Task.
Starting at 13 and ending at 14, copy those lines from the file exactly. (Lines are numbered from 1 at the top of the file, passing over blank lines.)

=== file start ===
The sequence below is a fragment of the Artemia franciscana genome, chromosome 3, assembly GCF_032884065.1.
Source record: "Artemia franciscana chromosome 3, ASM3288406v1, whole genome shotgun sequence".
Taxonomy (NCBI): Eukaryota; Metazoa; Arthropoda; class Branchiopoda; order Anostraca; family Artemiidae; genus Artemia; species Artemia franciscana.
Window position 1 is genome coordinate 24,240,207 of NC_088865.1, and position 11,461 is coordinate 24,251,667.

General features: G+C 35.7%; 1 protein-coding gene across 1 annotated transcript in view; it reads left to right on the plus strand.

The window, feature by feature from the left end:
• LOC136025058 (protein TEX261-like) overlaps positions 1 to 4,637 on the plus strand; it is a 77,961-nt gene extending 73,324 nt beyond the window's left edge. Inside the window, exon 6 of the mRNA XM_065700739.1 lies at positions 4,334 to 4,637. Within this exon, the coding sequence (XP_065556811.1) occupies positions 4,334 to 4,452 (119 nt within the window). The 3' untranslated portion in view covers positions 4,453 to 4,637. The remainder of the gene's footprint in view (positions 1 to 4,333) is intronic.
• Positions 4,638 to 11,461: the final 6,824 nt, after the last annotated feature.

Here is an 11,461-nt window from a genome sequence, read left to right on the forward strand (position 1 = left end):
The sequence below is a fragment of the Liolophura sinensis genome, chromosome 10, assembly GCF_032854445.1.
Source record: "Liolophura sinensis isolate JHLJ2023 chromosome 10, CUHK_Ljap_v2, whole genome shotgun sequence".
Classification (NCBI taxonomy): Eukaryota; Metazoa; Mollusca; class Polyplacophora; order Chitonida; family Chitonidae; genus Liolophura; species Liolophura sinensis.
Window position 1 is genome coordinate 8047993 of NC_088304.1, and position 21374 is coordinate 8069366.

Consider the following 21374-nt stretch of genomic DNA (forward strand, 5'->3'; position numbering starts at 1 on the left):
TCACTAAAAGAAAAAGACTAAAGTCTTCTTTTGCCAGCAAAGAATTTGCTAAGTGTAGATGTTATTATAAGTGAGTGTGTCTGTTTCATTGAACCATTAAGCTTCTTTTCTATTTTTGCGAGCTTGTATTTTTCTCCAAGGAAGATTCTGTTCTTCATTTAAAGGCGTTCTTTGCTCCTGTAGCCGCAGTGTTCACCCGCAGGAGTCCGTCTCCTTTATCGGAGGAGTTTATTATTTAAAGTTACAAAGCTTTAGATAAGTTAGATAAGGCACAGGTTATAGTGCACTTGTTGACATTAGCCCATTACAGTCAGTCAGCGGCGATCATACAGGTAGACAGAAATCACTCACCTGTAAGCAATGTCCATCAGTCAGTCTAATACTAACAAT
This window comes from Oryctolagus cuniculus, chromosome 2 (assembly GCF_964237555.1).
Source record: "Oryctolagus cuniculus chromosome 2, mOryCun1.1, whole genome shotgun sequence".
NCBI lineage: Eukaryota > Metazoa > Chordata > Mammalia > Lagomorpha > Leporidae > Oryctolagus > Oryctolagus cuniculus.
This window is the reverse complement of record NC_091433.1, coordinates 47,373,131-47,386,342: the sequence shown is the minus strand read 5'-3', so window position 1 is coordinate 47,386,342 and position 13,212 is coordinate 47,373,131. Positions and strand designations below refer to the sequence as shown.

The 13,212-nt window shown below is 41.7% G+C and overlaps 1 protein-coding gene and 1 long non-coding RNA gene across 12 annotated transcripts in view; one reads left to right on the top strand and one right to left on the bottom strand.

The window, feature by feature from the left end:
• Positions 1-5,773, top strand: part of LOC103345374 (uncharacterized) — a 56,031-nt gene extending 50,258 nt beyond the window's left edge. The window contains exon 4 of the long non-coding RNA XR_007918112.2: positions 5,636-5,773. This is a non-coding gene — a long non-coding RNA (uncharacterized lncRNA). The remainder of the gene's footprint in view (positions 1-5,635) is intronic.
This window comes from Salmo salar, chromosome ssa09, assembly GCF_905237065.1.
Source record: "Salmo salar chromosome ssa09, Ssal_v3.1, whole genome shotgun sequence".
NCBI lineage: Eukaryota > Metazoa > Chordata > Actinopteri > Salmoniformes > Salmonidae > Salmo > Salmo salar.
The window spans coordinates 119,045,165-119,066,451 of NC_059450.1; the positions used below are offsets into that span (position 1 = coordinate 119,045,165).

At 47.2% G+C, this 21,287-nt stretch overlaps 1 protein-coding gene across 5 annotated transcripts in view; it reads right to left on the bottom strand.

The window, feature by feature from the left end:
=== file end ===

Window position 1 is genome coordinate 8047993 of NC_088304.1, and position 21374 is coordinate 8069366.

Consider the following 21374-nt stretch of genomic DNA (forward strand, 5'->3'; position numbering starts at 1 on the left):